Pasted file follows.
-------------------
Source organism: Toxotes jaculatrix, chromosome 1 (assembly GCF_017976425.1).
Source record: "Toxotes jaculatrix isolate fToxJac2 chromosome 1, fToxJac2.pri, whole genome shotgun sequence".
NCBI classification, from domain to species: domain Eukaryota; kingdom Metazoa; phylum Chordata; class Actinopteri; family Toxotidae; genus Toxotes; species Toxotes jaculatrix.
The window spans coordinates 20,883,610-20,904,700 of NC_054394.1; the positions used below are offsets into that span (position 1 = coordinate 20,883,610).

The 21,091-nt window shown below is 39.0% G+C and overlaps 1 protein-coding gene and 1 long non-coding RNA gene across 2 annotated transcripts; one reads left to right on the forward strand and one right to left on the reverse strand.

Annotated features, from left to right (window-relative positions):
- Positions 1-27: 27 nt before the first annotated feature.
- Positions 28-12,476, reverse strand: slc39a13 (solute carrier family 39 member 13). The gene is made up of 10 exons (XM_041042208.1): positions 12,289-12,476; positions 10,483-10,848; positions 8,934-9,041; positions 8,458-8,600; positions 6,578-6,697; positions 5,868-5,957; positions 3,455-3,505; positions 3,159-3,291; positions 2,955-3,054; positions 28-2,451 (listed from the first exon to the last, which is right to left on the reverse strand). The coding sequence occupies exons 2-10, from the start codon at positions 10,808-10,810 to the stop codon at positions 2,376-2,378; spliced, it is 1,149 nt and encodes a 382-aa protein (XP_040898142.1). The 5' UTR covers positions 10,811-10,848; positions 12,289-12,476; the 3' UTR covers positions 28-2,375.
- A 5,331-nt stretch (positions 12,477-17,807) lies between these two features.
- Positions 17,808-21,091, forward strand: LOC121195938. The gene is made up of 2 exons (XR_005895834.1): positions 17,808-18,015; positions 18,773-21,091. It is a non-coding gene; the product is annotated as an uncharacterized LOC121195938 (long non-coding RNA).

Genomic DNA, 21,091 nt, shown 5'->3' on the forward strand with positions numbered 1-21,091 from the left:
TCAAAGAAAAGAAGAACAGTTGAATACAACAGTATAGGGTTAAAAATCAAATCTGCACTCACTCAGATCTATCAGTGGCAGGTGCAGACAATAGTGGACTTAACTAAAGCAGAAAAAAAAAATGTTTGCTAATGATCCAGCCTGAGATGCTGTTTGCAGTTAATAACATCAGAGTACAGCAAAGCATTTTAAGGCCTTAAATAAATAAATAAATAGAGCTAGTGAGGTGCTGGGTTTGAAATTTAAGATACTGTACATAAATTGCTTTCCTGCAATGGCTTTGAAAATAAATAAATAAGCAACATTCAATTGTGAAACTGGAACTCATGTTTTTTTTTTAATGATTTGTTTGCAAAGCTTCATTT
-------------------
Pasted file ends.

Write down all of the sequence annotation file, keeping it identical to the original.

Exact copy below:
Source organism: Toxotes jaculatrix, chromosome 1 (assembly GCF_017976425.1).
Source record: "Toxotes jaculatrix isolate fToxJac2 chromosome 1, fToxJac2.pri, whole genome shotgun sequence".
NCBI classification, from domain to species: domain Eukaryota; kingdom Metazoa; phylum Chordata; class Actinopteri; family Toxotidae; genus Toxotes; species Toxotes jaculatrix.
The window spans coordinates 20,883,610-20,904,700 of NC_054394.1; the positions used below are offsets into that span (position 1 = coordinate 20,883,610).

The 21,091-nt window shown below is 39.0% G+C and overlaps 1 protein-coding gene and 1 long non-coding RNA gene across 2 annotated transcripts; one reads left to right on the forward strand and one right to left on the reverse strand.

Annotated features, from left to right (window-relative positions):
- Positions 1-27: 27 nt before the first annotated feature.
- Positions 28-12,476, reverse strand: slc39a13 (solute carrier family 39 member 13). The gene is made up of 10 exons (XM_041042208.1): positions 12,289-12,476; positions 10,483-10,848; positions 8,934-9,041; positions 8,458-8,600; positions 6,578-6,697; positions 5,868-5,957; positions 3,455-3,505; positions 3,159-3,291; positions 2,955-3,054; positions 28-2,451 (listed from the first exon to the last, which is right to left on the reverse strand). The coding sequence occupies exons 2-10, from the start codon at positions 10,808-10,810 to the stop codon at positions 2,376-2,378; spliced, it is 1,149 nt and encodes a 382-aa protein (XP_040898142.1). The 5' UTR covers positions 10,811-10,848; positions 12,289-12,476; the 3' UTR covers positions 28-2,375.
- A 5,331-nt stretch (positions 12,477-17,807) lies between these two features.
- Positions 17,808-21,091, forward strand: LOC121195938. The gene is made up of 2 exons (XR_005895834.1): positions 17,808-18,015; positions 18,773-21,091. It is a non-coding gene; the product is annotated as an uncharacterized LOC121195938 (long non-coding RNA).

Genomic DNA, 21,091 nt, shown 5'->3' on the forward strand with positions numbered 1-21,091 from the left:
TCAAAGAAAAGAAGAACAGTTGAATACAACAGTATAGGGTTAAAAATCAAATCTGCACTCACTCAGATCTATCAGTGGCAGGTGCAGACAATAGTGGACTTAACTAAAGCAGAAAAAAAAAATGTTTGCTAATGATCCAGCCTGAGATGCTGTTTGCAGTTAATAACATCAGAGTACAGCAAAGCATTTTAAGGCCTTAAATAAATAAATAAATAGAGCTAGTGAGGTGCTGGGTTTGAAATTTAAGATACTGTACATAAATTGCTTTCCTGCAATGGCTTTGAAAATAAATAAATAAGCAACATTCAATTGTGAAACTGGAACTCATGTTTTTTTTTTAATGATTTGTTTGCAAAGCTTCATTT